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Developing Tomorrow’s Leaders

A Medical Student Distinction Track in Health System Transformation and Leadership

Lawson, Luan, MD, MAEd; Lake, Donna, PhD, RN; Lazorick, Suzanne, MD, MPH; Reeder, Timothy, MD, MPH; Garris, Jenna, MA; Baxley, Elizabeth G., MD

doi: 10.1097/ACM.0000000000002509
Innovation Report: PDF Only

Problem: Calls for medical education reform focus on preparing physicians to meet the challenges of today’s complex health care system. Despite implementing curricula focused on health systems science (HSS), including quality improvement (QI), patient safety, team-based care, and population health, a significant gap remains in training students to meet the system’s evolving needs.

Approach: Brody School of Medicine redesigned its curriculum to prepare leaders to effect health system change. This included development of a Distinction Track in Health System Transformation and Leadership, known as Leaders in INnovative Care (LINC) Scholars Program. Selected LINC scholars spend eight weeks in a summer immersion experience designed to provide foundational knowledge and practical application.

Outcomes: Two cohorts (15 LINC scholars) completed the summer immersion in 2015 and 2016. Participants demonstrated significant improvement in knowledge and confidence, and continue to be engaged in ongoing QI projects throughout the health system. All scholars have presented their work at local, regional, or national meetings. Students rated patient navigation experiences, health system leader interviews, QI project application, and interprofessional experiences as most valuable and recommended adoption in the curriculum for all students.

Next Steps: A Distinction Track with an immersion component can be an effective method to pilot innovative HSS components for the entire curriculum while preparing a cadre of learners with advanced expertise. To longitudinally measure HSS knowledge change, behavioral impact, and organization-level outcomes, next steps must focus on development of workplace-based assessments, establishment of learner portfolios, and longitudinal tracking of student outcomes, including career trajectory.

This is an open-access article distributed under the terms of the Creative Commons Attribution-Non Commercial-No Derivatives License 4.0 (CCBY-NC-ND), where it is permissible to download and share the work provided it is properly cited. The work cannot be changed in any way or used commercially without permission from the journal.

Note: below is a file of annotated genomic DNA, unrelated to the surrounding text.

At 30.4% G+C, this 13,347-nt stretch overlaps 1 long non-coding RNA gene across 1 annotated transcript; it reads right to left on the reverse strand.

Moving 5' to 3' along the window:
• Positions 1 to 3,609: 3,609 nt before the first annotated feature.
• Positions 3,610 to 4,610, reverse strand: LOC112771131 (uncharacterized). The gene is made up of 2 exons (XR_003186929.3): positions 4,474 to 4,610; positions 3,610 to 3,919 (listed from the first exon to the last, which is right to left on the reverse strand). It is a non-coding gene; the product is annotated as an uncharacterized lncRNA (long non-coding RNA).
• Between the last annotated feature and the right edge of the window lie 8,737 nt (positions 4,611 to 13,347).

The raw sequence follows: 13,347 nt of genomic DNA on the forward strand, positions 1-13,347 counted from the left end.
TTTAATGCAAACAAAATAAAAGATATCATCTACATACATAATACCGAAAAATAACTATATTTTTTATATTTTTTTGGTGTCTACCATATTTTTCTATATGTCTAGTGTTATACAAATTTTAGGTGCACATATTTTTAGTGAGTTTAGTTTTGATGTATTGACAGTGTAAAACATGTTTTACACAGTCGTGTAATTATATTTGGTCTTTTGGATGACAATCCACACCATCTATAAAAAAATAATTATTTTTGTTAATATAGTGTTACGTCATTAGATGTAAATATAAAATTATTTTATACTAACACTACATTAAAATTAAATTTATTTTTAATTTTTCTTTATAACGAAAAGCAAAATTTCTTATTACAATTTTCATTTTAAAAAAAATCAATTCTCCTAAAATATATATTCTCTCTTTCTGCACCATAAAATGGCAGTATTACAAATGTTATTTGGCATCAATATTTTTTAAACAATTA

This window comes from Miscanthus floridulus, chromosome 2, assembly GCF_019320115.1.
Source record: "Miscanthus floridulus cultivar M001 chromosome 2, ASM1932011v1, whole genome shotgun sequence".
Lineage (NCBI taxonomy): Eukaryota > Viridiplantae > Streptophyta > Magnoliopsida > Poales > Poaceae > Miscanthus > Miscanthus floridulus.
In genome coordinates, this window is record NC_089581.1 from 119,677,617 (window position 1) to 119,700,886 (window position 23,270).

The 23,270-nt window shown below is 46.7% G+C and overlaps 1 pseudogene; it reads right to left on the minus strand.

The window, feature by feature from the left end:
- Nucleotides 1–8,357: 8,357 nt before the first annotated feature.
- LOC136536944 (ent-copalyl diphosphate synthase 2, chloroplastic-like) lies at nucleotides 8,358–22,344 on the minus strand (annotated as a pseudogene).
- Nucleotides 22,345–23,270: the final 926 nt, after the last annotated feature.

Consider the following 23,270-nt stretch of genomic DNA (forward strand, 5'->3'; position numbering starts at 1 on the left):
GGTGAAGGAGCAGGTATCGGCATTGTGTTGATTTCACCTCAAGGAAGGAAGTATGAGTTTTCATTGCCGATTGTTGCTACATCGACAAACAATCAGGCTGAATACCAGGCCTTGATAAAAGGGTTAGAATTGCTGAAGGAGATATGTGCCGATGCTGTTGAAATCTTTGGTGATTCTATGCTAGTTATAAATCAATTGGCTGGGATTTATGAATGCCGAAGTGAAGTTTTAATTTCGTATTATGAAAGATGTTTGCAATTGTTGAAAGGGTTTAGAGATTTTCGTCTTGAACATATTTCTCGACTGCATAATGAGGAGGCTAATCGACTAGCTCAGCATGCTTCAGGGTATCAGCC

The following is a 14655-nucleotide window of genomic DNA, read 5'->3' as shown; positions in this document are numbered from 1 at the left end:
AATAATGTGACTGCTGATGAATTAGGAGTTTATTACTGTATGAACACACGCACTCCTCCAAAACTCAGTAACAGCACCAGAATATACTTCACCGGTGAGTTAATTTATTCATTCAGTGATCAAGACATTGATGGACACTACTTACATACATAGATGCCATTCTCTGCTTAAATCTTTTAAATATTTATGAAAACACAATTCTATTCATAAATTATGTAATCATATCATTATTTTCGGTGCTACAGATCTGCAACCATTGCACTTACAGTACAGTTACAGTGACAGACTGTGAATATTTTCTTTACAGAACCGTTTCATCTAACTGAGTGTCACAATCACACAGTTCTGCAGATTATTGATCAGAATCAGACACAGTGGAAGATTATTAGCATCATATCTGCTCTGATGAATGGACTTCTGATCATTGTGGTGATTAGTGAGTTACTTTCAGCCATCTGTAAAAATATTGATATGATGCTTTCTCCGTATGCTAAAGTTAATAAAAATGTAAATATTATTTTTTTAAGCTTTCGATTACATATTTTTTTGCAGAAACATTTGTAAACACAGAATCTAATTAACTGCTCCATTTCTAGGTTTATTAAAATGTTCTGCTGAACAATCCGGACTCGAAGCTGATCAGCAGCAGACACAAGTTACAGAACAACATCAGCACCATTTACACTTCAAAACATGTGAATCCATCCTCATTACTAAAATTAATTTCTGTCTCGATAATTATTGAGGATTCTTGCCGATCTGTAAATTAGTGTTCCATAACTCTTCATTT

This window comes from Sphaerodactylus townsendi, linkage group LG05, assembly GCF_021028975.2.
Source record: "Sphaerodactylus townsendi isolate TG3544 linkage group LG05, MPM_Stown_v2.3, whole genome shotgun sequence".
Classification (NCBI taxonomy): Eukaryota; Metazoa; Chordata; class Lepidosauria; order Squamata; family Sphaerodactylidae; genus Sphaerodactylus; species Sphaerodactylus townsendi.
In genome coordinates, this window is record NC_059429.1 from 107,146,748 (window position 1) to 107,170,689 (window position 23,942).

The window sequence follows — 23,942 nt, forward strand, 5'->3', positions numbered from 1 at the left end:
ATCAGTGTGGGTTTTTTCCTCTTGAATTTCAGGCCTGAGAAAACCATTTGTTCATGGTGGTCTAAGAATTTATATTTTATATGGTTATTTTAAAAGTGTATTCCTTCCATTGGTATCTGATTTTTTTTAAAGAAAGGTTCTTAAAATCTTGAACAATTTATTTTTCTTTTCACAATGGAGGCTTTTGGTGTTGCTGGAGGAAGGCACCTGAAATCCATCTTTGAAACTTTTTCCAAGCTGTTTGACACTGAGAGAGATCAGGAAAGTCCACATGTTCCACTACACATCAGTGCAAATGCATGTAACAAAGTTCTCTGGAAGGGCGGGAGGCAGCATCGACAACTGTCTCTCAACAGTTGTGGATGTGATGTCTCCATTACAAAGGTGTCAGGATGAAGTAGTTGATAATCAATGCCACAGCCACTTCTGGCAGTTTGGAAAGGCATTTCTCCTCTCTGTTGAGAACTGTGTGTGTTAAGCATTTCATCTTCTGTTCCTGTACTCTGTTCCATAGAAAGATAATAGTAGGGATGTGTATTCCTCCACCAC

L. Lawson is assistant dean of curriculum, assessment, and clinical academic affairs and associate professor of emergency medicine, Brody School of Medicine at East Carolina University, Greenville, North Carolina.

D. Lake is clinical associate professor of nursing, Graduate Nursing Sciences and Leadership Concentration, East Carolina University College of Nursing, Greenville, North Carolina.

S. Lazorick is associate professor of pediatrics and public health and a health services researcher, Brody School of Medicine at East Carolina University, Greenville, North Carolina.

T. Reeder is associate professor and executive vice chair of emergency medicine, Brody School of Medicine at East Carolina University, Greenville, North Carolina.

J. Garris is executive director, Redesigning Education to Accelerate Healthcare Initiative, Brody School of Medicine at East Carolina University, Greenville, North Carolina.

E.G. Baxley is senior associate dean for academic affairs and professor of family medicine, Brody School of Medicine at East Carolina University, Greenville, North Carolina.

Acknowledgments: The authors would like to thank the Redesigning Education to Accelerate Change in Healthcare team and all contributors to the Leaders in Innovative Care Scholars program.

Funding/Support: This study/report was prepared with financial support from the American Medical Association (AMA) as part of the Accelerating Change in Medical Education Initiative. The content reflects the views of the authors and does not necessarily represent the views of AMA or other participants in this Initiative.

Other disclosures: L. Lawson is a coeditor of the textbook Health Systems Science. D. Lake and E. Baxley are contributors to the Health Systems Science textbook. There is no financial conflict of interest.

Ethical approval: This study was approved by the institutional review board of East Carolina University.

Correspondence should be addressed to Luan Lawson, 600 Moye Boulevard, Mail Stop 647, Greenville, NC, 27834; telephone: 252-744-0439; email: lawsonjohnsonl@ecu.edu.

© 2018 by the Association of American Medical Colleges